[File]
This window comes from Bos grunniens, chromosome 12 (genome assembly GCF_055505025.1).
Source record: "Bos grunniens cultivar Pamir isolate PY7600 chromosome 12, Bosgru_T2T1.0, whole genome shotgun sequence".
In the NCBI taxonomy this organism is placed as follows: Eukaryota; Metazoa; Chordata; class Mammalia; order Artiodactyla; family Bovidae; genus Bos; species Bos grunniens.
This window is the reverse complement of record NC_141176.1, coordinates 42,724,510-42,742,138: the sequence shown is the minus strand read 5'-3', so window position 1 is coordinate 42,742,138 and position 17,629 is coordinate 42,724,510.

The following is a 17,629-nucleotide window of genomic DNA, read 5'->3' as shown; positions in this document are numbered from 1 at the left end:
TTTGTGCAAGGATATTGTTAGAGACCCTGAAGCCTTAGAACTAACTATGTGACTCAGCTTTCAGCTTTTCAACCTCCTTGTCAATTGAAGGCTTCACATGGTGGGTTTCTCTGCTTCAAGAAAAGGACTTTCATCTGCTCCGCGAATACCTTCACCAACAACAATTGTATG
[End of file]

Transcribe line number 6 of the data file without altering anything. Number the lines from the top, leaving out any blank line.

TTTGTGCAAGGATATTGTTAGAGACCCTGAAGCCTTAGAACTAACTATGTGACTCAGCTTTCAGCTTTTCAACCTCCTTGTCAATTGAAGGCTTCACATGGTGGGTTTCTCTGCTTCAAGAAAAGGACTTTCATCTGCTCCGCGAATACCTTCACCAACAACAATTGTATG